I’ve been re-reading and re-wondering. Lately my research has made me question my colonial attitudes and wether a sense of place idea is overtly colonial at all. This all led me back to Raffan (1993) who talks about this idea of toponymie or how powerful it is if we name things.
At his point in my research I’m looking at interviewing my teaching partner and myself, both of us are colonial in some aspect, although from different cultures. And in Singapore both of our languages are dominant (even though neither are local). It got me to thinking how important it is to really name a place and according to who?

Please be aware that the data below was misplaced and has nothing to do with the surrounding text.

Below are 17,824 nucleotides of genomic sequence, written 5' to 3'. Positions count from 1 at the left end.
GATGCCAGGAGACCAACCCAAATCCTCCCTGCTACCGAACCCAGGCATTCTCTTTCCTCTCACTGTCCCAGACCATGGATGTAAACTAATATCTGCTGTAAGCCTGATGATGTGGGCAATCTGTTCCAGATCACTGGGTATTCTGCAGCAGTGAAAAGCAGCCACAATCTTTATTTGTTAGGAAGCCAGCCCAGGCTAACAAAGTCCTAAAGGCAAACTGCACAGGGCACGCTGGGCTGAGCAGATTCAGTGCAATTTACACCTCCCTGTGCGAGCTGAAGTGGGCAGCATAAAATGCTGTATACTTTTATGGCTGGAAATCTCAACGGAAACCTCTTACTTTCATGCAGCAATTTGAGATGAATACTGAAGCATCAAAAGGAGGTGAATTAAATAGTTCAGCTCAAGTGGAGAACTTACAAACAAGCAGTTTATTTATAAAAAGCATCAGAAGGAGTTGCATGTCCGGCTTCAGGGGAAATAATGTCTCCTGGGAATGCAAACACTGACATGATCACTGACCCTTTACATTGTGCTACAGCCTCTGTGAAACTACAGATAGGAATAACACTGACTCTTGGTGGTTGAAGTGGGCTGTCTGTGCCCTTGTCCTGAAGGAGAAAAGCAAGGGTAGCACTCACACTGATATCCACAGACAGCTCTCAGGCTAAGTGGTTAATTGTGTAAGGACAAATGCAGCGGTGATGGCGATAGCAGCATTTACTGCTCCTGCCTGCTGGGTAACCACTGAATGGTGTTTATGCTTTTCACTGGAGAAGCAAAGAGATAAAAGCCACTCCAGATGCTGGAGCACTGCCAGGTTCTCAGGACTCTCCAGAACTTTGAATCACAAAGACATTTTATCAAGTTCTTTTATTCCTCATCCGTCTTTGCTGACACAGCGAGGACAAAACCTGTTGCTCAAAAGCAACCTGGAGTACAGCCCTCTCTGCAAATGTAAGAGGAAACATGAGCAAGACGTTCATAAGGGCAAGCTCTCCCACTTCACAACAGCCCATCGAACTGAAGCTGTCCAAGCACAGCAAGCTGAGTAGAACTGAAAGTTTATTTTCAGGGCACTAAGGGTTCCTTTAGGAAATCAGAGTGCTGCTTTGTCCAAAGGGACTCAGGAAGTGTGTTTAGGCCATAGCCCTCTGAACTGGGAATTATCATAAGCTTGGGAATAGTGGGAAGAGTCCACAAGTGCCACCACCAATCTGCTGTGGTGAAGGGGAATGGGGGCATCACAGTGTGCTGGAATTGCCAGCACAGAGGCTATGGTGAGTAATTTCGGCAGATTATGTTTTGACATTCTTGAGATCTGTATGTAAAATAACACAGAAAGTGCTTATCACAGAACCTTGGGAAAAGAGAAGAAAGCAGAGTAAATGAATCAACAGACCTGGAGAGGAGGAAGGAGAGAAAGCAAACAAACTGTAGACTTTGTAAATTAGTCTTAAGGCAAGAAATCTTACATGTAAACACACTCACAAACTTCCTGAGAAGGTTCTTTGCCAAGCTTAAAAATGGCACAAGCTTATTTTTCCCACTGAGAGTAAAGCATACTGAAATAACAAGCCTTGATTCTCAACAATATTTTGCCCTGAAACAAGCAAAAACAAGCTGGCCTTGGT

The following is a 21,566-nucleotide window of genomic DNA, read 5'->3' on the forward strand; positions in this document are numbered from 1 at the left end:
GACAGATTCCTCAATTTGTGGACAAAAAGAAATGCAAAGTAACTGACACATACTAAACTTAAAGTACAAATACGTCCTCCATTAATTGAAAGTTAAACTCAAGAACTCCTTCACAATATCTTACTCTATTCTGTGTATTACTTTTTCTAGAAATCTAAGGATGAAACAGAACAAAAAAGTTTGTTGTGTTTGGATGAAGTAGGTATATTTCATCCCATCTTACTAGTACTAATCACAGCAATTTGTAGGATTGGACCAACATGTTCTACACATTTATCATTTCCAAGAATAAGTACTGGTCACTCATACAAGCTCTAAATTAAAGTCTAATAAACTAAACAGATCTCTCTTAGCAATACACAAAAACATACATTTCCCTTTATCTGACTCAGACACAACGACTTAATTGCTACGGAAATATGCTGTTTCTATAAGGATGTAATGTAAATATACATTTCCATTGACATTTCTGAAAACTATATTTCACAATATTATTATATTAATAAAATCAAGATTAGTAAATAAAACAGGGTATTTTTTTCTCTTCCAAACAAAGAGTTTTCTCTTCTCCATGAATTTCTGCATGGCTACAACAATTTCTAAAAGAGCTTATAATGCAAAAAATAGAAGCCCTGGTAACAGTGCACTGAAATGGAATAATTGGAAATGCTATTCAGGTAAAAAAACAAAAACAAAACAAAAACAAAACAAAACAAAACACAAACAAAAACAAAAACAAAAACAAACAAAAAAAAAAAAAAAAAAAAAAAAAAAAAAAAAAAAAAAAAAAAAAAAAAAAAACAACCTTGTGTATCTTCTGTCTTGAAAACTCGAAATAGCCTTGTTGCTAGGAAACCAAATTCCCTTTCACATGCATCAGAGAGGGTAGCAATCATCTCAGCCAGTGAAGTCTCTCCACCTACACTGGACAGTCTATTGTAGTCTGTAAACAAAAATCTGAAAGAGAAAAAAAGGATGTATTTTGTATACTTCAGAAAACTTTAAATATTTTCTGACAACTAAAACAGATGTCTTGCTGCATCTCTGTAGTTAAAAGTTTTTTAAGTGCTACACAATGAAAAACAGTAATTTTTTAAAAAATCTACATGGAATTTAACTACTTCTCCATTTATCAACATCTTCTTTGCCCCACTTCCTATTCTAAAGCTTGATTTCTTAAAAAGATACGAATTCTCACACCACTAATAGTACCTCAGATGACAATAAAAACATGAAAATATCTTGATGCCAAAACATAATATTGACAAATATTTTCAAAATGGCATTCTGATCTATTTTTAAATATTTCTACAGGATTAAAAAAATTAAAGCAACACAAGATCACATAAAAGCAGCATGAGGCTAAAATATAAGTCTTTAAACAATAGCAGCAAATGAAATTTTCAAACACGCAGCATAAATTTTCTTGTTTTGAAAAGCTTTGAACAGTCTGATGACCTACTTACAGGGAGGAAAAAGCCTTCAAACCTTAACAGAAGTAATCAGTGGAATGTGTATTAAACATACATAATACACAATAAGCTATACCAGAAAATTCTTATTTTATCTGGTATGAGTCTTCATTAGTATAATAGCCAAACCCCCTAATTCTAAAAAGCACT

If naming is important, and naming can establish a sense of place, I guess I wonder who gets to name something, who can change the name, and how do those names gain power. Our colonial aspects here in Singapore have had us change names pretty frequently, and we have lost what we thought were the original names for places (from what I understand). Recently in Singapore, I feel like we have also just started acknowledging the Orang Laut people, which makes me wonder what their names for things are.
Anyway, it’s an old article but, my recent readings brought me back.
Raffan, J. (1993). The Experience of Place: Exploring Land as Teacher. ERIC Online, 16(1), 39-45